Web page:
Celebrating its 21st anniversary, Riverdance hits Leeds Grand Theatre this month as part of a national tour.
The Irish line-dancing phenomena began as a performance piece in Dublin, supporting 1994's Eurovision Song Contest. This year the expanded dance show celebrates a landmark anniversary with a tour showcasing a cast of dancers born in the year of Riverdance's creation.
This Spring sees one of the longest-touring musicals return to the Leeds Grand Theatre. The first major collaboration between Andrew Lloyd Webber and Tim Rice, Joseph and the Amazing Technicolor Dreamcoat is one of the most celebrated musicals of recent years. Boasting stars such as Jason Donovan and Donny Osmond in the leading role, it has also proved to be a perennial favourite with families and particularly children.
Frazer Hines has been performing for sixty years on stage and screen. His work has taken him from Doctor Who and Emmerdale Farm to movies with Charlie Chaplin.
I spoke to him in the run up to his performance in Agatha Christie's And Then There Were None at Leeds Grand Theatre. As one of Yorkshire's sons returns to Leeds, I learn about his role in the show, reflecting on the past and looking to the future.
When asking friends what their favourite movies are, you can be assured that somebody will wax lyrically about The Shawshank Redemption. Based on the story by Stephen King, the 1994 film regularly finds itself topping the lists of the most popular movies of all time. This season, a theatrical adaptation arrives at Leeds Grand Theatre as part of a national tour. Following a film held in such public affection, how does a new imagining for stage stand up to scrutiny?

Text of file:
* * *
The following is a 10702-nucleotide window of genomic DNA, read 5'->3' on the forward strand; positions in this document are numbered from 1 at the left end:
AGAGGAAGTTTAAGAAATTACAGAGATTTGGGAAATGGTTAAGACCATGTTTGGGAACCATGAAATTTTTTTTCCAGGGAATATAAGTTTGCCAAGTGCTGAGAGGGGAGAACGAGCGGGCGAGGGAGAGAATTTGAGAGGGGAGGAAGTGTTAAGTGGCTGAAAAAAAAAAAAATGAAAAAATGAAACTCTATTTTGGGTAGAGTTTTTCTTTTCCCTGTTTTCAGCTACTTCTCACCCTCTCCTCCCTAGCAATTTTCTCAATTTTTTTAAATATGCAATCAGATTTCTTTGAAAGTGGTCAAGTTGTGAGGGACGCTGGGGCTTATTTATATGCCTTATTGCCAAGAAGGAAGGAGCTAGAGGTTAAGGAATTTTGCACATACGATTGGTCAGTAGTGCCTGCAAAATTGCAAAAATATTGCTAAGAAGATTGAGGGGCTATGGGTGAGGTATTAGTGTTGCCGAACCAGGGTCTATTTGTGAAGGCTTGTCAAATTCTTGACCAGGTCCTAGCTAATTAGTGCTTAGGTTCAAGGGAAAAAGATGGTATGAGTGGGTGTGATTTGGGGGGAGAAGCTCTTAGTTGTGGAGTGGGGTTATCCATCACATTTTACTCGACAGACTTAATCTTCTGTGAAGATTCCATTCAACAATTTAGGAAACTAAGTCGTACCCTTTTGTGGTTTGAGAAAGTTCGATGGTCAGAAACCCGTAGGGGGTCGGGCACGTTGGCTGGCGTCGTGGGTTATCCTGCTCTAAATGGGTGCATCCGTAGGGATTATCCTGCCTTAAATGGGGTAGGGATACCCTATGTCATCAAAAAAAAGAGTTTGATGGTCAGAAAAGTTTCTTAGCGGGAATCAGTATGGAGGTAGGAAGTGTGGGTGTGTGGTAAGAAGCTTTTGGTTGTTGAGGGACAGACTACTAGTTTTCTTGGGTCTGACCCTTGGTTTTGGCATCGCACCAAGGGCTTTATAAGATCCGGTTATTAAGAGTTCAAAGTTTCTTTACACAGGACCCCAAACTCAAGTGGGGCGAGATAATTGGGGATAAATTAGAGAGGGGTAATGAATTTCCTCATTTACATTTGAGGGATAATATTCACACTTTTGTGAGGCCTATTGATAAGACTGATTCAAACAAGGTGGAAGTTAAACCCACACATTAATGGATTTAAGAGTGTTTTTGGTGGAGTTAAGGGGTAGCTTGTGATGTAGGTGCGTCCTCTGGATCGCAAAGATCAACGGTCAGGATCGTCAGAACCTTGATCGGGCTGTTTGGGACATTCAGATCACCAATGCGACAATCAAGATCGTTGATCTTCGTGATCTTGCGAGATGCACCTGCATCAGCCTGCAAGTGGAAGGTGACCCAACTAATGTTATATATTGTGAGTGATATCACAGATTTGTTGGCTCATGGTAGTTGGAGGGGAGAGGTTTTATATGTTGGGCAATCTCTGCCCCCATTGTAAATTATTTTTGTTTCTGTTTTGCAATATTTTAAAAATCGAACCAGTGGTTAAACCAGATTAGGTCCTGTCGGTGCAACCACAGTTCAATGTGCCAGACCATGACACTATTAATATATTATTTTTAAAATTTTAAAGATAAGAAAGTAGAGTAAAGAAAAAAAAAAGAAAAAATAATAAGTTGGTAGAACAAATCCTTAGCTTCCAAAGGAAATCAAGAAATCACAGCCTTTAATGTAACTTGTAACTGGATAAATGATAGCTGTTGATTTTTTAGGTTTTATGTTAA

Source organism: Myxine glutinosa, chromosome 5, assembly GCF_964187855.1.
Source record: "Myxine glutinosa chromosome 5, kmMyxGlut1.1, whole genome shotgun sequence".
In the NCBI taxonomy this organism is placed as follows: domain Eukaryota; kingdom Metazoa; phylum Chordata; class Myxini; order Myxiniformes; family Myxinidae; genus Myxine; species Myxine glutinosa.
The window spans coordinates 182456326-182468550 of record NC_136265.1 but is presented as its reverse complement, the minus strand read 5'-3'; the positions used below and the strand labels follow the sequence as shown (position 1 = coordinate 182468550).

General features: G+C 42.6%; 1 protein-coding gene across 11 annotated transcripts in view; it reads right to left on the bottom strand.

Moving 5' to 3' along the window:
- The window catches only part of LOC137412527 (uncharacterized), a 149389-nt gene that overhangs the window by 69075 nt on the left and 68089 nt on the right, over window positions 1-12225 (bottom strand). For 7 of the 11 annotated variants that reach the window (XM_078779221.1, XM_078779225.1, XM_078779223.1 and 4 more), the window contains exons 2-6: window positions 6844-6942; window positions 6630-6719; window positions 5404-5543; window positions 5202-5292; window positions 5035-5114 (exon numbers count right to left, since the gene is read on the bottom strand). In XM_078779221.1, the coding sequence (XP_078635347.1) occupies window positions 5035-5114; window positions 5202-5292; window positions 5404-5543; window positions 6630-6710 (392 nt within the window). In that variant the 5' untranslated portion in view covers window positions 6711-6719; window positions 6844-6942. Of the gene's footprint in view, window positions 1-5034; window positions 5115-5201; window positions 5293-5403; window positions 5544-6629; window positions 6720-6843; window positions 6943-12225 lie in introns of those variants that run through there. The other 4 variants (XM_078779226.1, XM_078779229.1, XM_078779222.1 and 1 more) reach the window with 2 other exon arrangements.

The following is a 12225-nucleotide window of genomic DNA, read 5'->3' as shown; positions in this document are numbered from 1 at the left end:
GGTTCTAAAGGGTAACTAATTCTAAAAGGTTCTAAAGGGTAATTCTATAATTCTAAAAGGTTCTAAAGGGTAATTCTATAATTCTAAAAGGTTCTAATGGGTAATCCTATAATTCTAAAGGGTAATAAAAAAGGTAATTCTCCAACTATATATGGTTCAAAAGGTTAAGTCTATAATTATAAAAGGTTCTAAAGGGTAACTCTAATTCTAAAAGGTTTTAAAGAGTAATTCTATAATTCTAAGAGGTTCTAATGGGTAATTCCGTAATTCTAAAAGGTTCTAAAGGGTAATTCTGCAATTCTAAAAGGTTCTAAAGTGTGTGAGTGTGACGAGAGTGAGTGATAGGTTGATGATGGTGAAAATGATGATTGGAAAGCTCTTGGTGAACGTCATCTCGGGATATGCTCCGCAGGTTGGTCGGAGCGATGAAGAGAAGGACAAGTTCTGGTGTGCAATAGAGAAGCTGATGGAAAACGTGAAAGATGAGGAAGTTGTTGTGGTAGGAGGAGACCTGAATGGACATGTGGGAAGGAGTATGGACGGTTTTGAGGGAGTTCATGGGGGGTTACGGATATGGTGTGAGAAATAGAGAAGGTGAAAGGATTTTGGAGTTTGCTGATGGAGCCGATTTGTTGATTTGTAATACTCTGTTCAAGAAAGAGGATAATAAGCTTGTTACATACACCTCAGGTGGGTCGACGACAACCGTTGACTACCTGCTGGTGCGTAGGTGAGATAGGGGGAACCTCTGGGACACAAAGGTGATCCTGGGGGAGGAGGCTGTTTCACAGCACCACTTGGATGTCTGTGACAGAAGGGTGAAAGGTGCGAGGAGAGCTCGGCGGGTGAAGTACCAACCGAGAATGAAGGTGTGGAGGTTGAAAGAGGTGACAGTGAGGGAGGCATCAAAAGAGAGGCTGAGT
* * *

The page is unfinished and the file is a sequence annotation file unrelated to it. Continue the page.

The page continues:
Andy DeFresne (Ian Kelsey) finds himself incarcerated at Shawshank State Penitentiary with two life sentences for the murder of his wife and her lover. Befriended by Ellis 'Red' Redding (Patrick Robinson), Andy is inducted into prison life but inevitably succumbs to abuse and torment. It's the 1940s and corruption is rife throughout the prison system; by using his tact and illelect, Andy makes long-term plans for the perfect escape.
And Then There Were None comes to Leeds Grand Theatre this week as part of a national tour. Based on the record-breaking murder mystery novel by Agatha Christie, the play introduces ten individuals as they are lured to an island retreat and played a recorded message. The voice threatens to make them pay for a series of unspeakable crimes, assuring them that nobody will survive the duration of their stay. Soon the party realise that the killings in the house are being conducted by somebody within the group. The race is on to expose the murderer.
The modern recipe for a winning musical often features a classic film as its inspiration, with the addition of catchy musical numbers and preferably an all star cast. Dirty Rotten Scoundrels The Musical contains just these ingredients and stops off at Leeds Grand Theatre this month as part of a national tour.
Lawrence Jameson is a sophisticated confidence trickster, forging a living from the rich and gullible. When Freddy Benson arrives on the French Riviera, the duo briefly become partners in crime before the wealthy Christine Colgate checks in. In a battle to secure her assets, Lawrence and Freddy go head-to-head in a hustle of ever-growing proportions.